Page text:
Thus, in Singapore where the national anthem is in a minority” language, there was an imperative need to debar translations and insist upon Malay alone being used officially to sing the national anthem. If translations were allowed, the Mandarin or English version could swamp the Malay version. But this is not the case in Sri  Lanka where Sinhala is firmly entrenched as the language of the majority and primary official language. It is the Tamil language that requires special measures and guarantees in the present situation. 

 The Rajapaksa regime under Mahinda did not ban the Tamil national anthem legally but saw to it that singing the national anthem in Tamil was forbidden in day-to-day affairs. The subterfuge adopted was that of maintaining the status quo overtly while negating the practice of singing the national anthem on ground. It was stated that there was no change and that constitutional provisions remained. Thus, it was said that singing the national anthem was a right that prevailed and had not been taken away. An unofficial diktat however was strictly enforced by which schools and government institutions were discouraged” from singing the national anthem in Tamil.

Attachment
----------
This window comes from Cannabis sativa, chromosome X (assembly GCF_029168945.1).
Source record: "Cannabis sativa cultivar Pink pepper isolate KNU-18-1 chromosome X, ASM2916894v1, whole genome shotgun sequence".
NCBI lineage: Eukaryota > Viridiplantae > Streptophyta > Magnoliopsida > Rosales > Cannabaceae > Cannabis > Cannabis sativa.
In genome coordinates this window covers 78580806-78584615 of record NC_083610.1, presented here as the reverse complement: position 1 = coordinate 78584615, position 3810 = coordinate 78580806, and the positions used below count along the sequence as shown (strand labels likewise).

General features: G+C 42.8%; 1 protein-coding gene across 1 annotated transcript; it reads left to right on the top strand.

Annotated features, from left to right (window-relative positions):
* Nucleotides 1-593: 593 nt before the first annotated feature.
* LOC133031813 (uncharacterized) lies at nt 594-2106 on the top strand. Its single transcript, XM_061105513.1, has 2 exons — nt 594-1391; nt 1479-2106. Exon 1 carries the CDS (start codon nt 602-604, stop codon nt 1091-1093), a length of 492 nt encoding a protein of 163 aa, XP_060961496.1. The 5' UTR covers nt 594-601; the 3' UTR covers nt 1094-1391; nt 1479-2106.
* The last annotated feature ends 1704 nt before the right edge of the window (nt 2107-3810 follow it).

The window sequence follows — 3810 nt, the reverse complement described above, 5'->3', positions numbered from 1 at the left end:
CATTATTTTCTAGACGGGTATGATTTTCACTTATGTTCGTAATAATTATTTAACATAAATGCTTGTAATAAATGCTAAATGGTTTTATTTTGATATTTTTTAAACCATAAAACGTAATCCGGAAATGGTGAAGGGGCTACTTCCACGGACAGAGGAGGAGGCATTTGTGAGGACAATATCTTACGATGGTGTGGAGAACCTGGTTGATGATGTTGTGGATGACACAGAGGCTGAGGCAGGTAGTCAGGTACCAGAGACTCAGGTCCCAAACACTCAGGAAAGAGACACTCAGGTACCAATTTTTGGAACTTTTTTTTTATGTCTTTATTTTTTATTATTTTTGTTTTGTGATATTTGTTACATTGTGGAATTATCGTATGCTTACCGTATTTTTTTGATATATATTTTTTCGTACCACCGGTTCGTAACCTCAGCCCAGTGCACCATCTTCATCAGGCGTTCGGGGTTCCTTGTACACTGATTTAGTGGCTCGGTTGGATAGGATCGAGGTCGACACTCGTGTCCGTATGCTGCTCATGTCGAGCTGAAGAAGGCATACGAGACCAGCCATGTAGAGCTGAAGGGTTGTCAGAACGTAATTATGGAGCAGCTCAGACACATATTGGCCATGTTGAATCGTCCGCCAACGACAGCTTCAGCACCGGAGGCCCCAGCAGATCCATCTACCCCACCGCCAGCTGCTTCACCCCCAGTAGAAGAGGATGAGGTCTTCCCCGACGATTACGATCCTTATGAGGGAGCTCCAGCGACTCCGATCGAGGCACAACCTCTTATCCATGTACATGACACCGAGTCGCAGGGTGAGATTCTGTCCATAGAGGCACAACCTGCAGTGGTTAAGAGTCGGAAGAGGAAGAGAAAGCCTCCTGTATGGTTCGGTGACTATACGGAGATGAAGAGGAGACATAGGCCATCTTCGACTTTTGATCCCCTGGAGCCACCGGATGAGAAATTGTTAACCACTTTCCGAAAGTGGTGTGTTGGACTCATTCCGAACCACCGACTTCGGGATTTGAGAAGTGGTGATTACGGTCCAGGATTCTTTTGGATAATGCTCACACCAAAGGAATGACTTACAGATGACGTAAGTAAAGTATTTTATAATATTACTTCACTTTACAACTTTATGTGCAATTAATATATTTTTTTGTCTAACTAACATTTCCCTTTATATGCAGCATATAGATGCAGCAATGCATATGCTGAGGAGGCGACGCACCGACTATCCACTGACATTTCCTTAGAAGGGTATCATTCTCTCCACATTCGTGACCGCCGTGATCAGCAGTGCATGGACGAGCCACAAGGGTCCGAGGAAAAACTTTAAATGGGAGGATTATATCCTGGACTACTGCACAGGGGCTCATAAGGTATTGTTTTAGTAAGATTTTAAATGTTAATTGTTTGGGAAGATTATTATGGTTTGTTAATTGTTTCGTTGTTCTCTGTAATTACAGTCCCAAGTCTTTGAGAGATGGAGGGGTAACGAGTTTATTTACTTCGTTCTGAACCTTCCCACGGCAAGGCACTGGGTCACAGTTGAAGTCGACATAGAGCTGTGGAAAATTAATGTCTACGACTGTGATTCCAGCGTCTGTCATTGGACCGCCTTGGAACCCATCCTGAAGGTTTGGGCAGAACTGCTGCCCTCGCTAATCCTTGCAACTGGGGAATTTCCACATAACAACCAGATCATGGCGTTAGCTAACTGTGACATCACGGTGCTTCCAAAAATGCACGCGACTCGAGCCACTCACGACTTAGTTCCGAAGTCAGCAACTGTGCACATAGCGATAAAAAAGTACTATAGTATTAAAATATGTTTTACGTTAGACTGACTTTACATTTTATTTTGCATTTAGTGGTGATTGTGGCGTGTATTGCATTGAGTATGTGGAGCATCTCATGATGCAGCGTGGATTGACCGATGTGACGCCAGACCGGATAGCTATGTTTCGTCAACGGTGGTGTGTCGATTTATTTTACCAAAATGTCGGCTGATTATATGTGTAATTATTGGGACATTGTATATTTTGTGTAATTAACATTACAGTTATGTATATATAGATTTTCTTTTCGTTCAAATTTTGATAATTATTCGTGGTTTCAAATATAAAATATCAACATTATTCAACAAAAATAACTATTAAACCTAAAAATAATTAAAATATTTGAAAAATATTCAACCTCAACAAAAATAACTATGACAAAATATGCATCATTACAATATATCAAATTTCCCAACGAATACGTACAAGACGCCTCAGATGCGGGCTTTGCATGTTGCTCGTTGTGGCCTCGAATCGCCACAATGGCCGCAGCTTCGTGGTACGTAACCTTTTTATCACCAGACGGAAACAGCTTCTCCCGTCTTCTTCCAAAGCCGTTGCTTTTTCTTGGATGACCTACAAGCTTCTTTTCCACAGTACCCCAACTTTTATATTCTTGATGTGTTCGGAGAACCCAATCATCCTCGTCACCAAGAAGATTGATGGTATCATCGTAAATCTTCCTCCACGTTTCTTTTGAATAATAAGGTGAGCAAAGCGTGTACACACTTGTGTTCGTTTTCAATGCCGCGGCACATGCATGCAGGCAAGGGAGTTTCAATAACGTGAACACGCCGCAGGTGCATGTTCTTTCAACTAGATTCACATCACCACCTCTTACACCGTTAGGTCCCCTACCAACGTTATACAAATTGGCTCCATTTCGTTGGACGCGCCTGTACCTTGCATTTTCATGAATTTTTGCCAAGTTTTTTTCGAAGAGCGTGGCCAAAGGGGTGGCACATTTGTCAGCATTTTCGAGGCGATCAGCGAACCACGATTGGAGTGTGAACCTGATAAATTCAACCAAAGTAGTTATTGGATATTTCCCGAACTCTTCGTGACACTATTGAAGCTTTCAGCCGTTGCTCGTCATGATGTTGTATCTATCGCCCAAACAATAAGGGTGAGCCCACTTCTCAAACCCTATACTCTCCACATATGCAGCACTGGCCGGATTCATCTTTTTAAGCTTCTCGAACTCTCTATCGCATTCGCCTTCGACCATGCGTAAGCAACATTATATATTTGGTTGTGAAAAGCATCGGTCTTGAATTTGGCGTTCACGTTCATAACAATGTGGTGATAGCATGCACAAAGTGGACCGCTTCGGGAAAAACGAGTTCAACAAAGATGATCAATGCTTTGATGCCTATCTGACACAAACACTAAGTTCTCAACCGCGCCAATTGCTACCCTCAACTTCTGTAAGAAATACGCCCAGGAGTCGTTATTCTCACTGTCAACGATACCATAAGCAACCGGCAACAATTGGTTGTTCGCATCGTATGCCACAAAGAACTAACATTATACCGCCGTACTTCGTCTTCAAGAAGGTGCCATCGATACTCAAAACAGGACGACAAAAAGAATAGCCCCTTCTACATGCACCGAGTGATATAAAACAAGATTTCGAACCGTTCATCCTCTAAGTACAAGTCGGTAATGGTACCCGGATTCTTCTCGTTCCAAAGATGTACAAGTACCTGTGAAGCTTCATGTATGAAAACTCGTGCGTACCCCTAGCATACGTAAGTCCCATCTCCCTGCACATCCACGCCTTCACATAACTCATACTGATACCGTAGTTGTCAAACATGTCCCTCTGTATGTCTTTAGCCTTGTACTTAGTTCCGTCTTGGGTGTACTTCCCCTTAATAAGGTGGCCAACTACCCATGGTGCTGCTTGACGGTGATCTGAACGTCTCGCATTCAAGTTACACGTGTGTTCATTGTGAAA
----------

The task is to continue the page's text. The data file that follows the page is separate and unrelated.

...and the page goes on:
Things however changed with the regime change in 2015. The government of President Maithripala Sirisena and Prime Minister Ranil Wickremesinghe restored the singing of the national anthem in Tamil. It created a precedent in 2016 of ensuring the singing of the national anthem in Tamil. 

The so-called quasi-Independennce we received from the British Imperialists in 1948 retained in the hands of British imperialists the golowing:

  1. Rights of operating and the administration of the Colombo Poty;
  2. Rights of operating and administrationof the Kayunayake airport and the aircraft hangers adjacent to it.
  3. Rights of operating and administration of the Ratmalana airport.
  4. Rights of operating and administration of the Trincomalee harbour and the adjoining Oil Tank Farm of 100 tanks
  5. Comtinue to consider the Queen of England as the Head of State.